|Matthew Henry's Concise Commentary|
14:1-12 The terror and reproach of conscience, which Herod, like other daring offenders, could not shake off, are proofs and warnings of a future judgment, and of future misery to them. But there may be the terror of convictions, where there is not the truth of conversion. When men pretend to favour the gospel, yet live in evil, we must not favour their self-delusion, but must deliver our consciences as John did. The world may call this rudeness and blind zeal. False professors, or timid Christians, may censure it as want of civility; but the most powerful enemies can go no further than the Lord sees good to permit. Herod feared that the putting of John to death might raise a rebellion among the people, which it did not; but he never feared it might stir up his own conscience against him, which it did. Men fear being hanged for what they do not fear being damned for. And times of carnal mirth and jollity are convenient times for carrying on bad designs against God's people. Herod would profusely reward a worthless dance, while imprisonment and death were the recompence of the man of God who sought the salvation of his soul. But there was real malice to John beneath his consent, or else Herod would have found ways to get clear of his promise. When the under shepherds are smitten, the sheep need not be scattered while they have the Great Shepherd to go to. And it is better to be drawn to Christ by want and loss, than not to come to him at all.
Verse 5. - And when he would have put him to death, he feared the multitude (cf. Luke 20:6). Mark has, "And Herodias set herself against him, and would have put him to death; and she could not; for Herod feared John." The more detailed account in Mark is doubtless the more exact. Perhaps the facts of the case were that, in the first heat of his resentment, Herod wished to kill John, but feared the anger of the people, and that afterwards, when he him in his power and Herodias still urged his death, Herod had himself learned to respect him. Observe
(1) that it is quite impossible to suppose that either evangelist had the words of the other in front of him. The difference does not consist merely of addition or explanation;
(2) that these are exactly the kind of verbal coincidences which might be expected to be found in two oral traditions starting from a common basis. For they counted him as a prophet (ὡς προφήτην αὐτὸν εϊχον); so Matthew 21:26 (cf. Matthew 21:46; Mark 11:32; Philippians 2:29).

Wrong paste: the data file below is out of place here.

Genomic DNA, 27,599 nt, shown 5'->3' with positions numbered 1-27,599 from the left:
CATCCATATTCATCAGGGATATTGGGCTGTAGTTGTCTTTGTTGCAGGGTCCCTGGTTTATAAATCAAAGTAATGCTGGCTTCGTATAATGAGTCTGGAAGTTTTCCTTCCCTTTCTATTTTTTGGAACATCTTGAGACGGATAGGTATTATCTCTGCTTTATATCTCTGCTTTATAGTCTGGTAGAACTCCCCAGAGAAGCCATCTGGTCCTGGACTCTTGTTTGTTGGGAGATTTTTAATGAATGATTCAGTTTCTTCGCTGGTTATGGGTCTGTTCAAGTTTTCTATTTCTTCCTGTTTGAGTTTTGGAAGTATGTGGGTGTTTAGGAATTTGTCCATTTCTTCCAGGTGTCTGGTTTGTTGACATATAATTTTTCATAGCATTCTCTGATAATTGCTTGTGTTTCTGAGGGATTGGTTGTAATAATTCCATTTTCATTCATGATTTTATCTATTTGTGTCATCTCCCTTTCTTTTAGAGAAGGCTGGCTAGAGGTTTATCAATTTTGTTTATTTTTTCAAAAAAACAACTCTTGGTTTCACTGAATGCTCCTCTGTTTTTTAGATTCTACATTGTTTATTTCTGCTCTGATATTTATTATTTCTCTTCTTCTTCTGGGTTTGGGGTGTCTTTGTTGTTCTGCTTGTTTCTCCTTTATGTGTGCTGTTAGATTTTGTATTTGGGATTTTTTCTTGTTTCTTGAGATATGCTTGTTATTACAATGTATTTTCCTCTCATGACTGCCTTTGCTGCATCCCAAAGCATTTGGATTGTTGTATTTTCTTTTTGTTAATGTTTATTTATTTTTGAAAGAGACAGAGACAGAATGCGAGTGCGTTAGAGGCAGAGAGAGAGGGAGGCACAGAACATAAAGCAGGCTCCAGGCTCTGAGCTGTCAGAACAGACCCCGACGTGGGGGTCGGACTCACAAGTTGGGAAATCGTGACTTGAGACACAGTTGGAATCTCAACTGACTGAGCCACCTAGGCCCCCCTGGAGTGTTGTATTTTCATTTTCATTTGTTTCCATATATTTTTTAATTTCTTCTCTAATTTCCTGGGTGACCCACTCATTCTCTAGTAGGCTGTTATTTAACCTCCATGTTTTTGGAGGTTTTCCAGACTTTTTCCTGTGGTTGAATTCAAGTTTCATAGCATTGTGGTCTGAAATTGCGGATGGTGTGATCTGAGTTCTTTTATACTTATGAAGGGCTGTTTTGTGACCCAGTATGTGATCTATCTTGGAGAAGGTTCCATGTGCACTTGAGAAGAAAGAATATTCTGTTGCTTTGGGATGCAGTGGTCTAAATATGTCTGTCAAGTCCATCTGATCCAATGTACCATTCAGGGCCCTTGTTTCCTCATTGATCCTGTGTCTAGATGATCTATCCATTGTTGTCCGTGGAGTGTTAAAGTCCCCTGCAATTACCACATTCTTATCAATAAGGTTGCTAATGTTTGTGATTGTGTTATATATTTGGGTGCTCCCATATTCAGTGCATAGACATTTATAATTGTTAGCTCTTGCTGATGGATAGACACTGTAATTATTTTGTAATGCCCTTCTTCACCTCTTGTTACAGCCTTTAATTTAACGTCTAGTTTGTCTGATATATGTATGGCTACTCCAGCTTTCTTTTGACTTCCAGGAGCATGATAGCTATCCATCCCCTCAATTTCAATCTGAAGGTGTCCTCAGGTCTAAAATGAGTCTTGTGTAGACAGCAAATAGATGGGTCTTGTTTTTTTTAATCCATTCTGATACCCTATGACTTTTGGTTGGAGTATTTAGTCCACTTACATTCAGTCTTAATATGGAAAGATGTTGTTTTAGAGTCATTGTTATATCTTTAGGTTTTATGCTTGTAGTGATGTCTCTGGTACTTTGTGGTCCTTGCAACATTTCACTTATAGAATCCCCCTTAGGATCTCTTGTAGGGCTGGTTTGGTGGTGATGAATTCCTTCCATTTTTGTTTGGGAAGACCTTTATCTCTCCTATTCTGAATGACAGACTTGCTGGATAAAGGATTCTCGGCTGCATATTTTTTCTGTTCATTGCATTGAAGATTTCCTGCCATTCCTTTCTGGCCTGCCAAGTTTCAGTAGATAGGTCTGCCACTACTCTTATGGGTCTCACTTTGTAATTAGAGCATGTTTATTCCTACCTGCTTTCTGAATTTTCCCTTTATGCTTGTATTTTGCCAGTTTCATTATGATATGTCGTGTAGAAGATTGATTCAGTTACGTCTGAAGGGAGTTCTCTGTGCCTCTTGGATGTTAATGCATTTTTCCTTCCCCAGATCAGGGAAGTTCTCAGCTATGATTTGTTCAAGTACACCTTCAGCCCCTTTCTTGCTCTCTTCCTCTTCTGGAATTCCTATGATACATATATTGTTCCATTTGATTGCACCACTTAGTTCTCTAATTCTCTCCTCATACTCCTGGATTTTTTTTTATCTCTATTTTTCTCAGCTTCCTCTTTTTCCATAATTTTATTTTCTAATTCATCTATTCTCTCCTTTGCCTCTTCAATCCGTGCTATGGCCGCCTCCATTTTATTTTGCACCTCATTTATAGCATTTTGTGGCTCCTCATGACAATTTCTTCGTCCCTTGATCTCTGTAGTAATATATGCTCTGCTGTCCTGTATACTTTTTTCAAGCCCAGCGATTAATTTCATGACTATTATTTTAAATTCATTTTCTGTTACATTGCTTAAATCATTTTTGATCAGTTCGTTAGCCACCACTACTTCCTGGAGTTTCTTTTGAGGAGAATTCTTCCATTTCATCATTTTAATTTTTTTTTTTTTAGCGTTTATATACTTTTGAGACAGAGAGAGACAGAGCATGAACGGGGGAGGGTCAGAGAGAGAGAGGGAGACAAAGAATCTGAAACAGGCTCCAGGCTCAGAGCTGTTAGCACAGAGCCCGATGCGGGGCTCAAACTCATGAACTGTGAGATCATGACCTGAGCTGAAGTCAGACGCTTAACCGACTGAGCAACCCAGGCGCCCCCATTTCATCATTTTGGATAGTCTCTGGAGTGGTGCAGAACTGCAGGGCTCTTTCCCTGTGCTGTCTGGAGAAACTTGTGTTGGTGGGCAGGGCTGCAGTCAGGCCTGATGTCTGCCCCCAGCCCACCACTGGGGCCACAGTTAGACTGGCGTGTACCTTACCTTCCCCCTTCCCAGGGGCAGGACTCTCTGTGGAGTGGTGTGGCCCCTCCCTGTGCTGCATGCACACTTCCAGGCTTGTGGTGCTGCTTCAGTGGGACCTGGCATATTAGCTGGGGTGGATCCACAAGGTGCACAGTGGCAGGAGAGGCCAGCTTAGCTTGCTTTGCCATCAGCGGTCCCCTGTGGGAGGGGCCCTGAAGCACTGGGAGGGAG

Gill's Exposition of the Entire Bible
And when he would have put him to death,.... As soon as he apprehended him, and put him into prison; being provoked by his reproving him, and being stirred up by Herodias, who was greatly incensed and enraged, and would have killed him herself, but could not, being hindered by Herod: who, though he had a good will and strong inclination to take away his life, yet what with fearing the terror of his own conscience, and the reverence and respect he had for John, as a good man; and especially for the reason here given, he did not do it, for
he feared the multitude: not God, but the multitude; and these, not only the large number of people that attended on John's ministry, and were baptized by him, and became his disciples, but the generality of the people, the whole body of the Jewish nation. So God is pleased oftentimes to restrain the wickedness of princes, by the fear of their subjects:
because they counted him as a prophet; a holy good man, and who was sent of God; they respected him as such, believing him to be a true and real prophet, and treated him with honour and reverence, suitable to his character; wherefore Herod was afraid, should he take away his life, that the people would mutiny, rise up against him, and revolt from him. In what esteem John was with the people of the Jews in general, may be learned from the character Josephus gives of him, as a good man; who stirred up the Jews to the practice of virtue, especially piety and justice; which made the common people fond of him and his doctrine; and who were of opinion, that the defeat of Herod's army, which followed the death of John, was a just judgment of God upon him for it (m).
(m) Antiqu. 1. 18. c. 6.
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